The International Energy Agency (IEA), in its latest monthly report, expects the coronavirus disease to erase almost a decade of oil demand growth in 2020, with countries around the world effectively having to shut down in response to the pandemic.
The report said that oil demand in April was expected to decline by 29 million barrels per day, when compared with the same period in the previous year.
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In view of this, it is obvious that the scale of the oil crisis has defied the efforts of OPEC+ and other oil-producing countries, as the idea of production shutdown is moving towards reality.
In Nigeria, the country’s headline crude, Bonny light, is a little over $18 per barrel, while the Brent crude just rebounded to about $25 per barrel. Due to low oil demand and increasing unsold cargoes of crude oil, the Bonny light crude was earlier sold for a discounted price of less than $10 per barrel.
In the meantime, oil-producing firms in the country have applied some measures in order to mitigate the impact of the shocks. These include staff reduction, downward review of contracts with oil service firms, working at reducing production cost, and so on.
However, these measures appear inadequate, as the global oil demand needs to improve. Crude also needs to start selling for between $35 and $40 per barrel in order for these companies to stay in business.
The Nigerian National Petroleum Corporation (NNPC), through its spokesman, Kennie Obateru, in his interaction with the press some days ago, disclosed that the oil firms may consider shutting down production if the situation persisted.
He said the firms could not keep producing without a market to sell. This, coupled with filled up storage capacity and prices below the cost of production, make it unsustainable for the oil firms to keep producing.
In a related development, CNBC reported that Goldman Sachs, in a note to investors, pointed out that the market is expected to test the global storage capacity in the coming weeks and will likely create more volatility with more spikes to the downside. This is because there will be nowhere to store the oil, thereby leaving no other option but a shutdown in line with the expected demand losses.
Similarly, an energy expert, Damola Adegun, admitted to Nairametrics that the market conditions could really be unfavourable. However, he clarified that the shutdown will not be automatic, as there were two conditions under which the shutdown could occur. Damola said:
“There are two ways that the shutdown can happen; these are voluntary shutdown or government sanctioned shutdown. The voluntary shutdown is basically if the extra low prices persist for a long time (that is 5 to 6 months). Then, you will see oil companies shut down some wells because of the high cost of keeping them.”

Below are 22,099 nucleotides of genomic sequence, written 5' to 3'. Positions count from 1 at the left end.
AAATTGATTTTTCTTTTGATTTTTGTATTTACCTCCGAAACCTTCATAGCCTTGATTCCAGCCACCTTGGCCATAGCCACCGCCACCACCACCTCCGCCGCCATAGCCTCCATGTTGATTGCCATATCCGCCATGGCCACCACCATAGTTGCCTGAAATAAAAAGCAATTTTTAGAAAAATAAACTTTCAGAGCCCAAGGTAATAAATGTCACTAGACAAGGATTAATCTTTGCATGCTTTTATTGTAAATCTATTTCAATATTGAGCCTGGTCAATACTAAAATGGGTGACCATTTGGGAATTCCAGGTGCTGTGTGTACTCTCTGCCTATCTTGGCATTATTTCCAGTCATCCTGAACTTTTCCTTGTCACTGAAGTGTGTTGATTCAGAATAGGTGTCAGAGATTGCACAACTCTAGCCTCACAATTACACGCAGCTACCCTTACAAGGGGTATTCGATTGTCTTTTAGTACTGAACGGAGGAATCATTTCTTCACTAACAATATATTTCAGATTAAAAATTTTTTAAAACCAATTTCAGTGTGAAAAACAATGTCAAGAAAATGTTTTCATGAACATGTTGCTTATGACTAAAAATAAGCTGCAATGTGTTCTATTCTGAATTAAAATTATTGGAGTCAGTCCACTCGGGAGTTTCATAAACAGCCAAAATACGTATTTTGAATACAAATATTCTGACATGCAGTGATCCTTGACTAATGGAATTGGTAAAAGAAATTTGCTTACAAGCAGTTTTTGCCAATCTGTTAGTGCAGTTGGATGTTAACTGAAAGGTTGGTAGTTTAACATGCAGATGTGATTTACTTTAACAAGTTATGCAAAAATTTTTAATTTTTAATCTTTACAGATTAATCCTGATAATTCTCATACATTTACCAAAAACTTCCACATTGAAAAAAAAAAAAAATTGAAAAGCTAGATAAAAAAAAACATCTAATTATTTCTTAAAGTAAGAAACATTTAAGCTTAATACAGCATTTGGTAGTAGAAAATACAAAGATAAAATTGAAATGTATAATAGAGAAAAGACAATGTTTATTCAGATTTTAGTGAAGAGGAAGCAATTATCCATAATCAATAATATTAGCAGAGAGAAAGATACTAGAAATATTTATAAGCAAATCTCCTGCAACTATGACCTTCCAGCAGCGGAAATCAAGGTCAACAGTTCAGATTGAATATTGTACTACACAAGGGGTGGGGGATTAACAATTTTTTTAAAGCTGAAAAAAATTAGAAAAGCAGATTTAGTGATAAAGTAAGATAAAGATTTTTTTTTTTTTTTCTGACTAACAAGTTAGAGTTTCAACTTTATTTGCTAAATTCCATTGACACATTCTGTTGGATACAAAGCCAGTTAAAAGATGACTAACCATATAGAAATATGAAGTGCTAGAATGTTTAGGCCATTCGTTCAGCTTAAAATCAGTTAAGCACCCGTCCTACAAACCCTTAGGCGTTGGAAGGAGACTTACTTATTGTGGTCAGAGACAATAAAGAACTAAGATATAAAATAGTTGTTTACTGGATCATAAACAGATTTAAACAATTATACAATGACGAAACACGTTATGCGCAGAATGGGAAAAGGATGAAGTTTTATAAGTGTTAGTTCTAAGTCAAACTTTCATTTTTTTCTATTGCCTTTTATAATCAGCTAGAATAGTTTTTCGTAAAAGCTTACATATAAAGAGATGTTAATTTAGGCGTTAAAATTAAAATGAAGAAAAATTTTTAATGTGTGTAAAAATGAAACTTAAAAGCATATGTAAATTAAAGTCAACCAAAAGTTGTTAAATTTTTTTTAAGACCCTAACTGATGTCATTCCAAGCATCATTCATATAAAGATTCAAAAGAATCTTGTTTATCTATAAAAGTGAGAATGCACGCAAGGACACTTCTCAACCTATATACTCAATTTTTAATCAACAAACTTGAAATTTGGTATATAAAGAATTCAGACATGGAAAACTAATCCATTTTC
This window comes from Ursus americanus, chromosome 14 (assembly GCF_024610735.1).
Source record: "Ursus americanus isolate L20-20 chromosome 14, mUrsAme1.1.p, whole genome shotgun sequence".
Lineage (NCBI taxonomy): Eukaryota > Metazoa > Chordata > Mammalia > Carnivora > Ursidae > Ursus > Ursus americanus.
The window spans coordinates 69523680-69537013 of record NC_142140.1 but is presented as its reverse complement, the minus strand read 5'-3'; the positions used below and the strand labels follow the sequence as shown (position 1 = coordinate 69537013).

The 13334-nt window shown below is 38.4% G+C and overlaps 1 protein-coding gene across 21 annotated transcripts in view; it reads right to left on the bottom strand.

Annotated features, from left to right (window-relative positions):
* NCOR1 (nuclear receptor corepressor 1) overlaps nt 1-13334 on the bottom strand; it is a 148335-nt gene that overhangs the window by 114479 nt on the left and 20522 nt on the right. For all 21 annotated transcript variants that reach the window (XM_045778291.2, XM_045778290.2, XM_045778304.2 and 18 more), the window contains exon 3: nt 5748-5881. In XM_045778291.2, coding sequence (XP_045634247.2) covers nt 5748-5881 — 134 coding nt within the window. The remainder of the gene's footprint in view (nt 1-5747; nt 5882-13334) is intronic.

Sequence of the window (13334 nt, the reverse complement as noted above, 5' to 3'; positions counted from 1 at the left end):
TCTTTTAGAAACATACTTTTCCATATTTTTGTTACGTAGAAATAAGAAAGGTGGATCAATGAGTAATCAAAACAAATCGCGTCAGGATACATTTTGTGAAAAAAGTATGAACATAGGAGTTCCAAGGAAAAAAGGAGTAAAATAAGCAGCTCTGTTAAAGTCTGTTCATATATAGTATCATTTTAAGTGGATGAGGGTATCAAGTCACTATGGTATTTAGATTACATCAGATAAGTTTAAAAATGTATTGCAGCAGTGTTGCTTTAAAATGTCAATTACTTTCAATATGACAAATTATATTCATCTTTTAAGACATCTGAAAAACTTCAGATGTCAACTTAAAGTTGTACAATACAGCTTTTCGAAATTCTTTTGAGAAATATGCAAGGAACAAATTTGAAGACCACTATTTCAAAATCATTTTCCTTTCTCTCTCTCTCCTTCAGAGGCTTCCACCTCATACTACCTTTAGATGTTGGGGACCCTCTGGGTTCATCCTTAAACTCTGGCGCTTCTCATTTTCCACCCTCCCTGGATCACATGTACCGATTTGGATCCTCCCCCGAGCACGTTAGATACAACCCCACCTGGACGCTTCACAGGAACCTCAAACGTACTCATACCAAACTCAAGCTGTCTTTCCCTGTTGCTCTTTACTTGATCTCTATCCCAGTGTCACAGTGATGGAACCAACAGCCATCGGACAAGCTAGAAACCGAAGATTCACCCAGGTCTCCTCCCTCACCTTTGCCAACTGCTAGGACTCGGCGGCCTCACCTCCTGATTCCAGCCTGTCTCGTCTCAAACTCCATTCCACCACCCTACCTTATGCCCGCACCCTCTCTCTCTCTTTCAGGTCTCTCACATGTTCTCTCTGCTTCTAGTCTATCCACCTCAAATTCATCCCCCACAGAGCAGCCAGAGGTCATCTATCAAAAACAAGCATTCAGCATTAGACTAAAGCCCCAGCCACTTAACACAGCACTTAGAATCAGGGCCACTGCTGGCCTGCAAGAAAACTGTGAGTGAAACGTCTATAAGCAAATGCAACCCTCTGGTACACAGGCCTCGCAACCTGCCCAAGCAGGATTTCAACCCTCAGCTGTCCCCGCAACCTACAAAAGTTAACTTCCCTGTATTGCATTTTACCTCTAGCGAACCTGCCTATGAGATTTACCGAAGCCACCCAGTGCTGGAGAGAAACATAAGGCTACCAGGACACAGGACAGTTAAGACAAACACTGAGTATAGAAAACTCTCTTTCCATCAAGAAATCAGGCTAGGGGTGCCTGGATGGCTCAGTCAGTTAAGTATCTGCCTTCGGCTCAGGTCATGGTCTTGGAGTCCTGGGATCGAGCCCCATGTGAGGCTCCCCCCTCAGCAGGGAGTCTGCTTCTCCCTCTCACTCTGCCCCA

Going further on that, he said, “On the short run, they will not shut down because of cash flow and also because there is no bankruptcy pressure. Some of them will still try to stay alive just to meet one or two needs.
“For the government-sanctioned one, it will be mostly to comply with the pledges made to OPEC. The way they will do that is mostly by curtailing people from the production.”
Meanwhile, in the short run, the only shut-in that is likely going to happen is the government-sanctioned one which is OPEC induced output cut that is expected to kick in by May 1, 2020. The oil-producing companies will consider the voluntary option if the very low oil prices and high cost of production persist.
Recall that the coronavirus pandemic has led to a global economic crisis and an unprecedented slump in oil demand. This is crippling the oil industry, threatening its growth and even existence.
The historic low oil demand stems from the lockdown of households, businesses, and factories, as well as travel restrictions, which are all part of measures aimed at containing the spread of the coronavirus pandemic.
The crisis is further compounded by the global oil storage crisis; unsold oil inventories keep piling, and storage facilities are filling up fast in the midst of global supply glut. In fact, some days earlier, the American WTI was sold below zero dollars per barrel— meaning that the oil traders had to pay to get the crude off their hands.
The Organization of Petroleum Exporting Countries and its allies (OPEC+) and some top oil-producing countries, in a deal brokered by the US President Donald Trump, agreed to output cuts that could rise to almost 20 million barrels of crude oil per day.
However, these cuts have not had the desired impact on global oil prices, as the slump still continues. Analysts suggested that the action by these oil producers came late. They also painted a gloomy picture, explaining that the output cut is just a fraction of the solution to the decline in oil demand.